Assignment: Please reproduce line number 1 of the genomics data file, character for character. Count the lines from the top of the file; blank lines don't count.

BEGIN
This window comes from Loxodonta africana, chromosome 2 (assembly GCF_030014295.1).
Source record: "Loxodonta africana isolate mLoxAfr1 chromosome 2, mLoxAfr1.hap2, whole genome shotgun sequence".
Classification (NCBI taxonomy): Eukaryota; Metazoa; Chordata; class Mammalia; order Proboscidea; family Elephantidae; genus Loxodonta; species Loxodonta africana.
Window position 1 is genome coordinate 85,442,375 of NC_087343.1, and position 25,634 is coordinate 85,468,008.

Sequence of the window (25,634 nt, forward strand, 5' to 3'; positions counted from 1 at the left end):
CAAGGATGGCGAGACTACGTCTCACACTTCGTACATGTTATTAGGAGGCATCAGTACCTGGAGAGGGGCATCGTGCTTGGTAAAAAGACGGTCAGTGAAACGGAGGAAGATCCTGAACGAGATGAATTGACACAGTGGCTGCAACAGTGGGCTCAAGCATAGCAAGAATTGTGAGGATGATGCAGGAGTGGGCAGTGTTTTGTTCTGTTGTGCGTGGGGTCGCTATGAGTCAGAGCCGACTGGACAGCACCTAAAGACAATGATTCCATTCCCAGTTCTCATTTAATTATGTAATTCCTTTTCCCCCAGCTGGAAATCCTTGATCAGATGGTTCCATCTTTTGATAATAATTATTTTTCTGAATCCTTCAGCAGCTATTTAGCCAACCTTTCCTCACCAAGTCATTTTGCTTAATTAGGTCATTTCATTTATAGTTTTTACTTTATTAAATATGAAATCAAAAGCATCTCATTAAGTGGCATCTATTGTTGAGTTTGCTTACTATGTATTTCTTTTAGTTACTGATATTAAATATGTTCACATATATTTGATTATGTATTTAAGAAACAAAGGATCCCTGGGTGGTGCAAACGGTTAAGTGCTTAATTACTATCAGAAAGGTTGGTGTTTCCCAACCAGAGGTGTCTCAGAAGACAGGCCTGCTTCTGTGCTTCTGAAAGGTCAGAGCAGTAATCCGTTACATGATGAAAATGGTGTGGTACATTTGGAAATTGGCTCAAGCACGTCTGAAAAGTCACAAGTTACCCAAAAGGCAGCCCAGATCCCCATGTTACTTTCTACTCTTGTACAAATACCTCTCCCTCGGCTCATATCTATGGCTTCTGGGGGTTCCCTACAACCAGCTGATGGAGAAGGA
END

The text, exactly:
This window comes from Loxodonta africana, chromosome 2 (assembly GCF_030014295.1).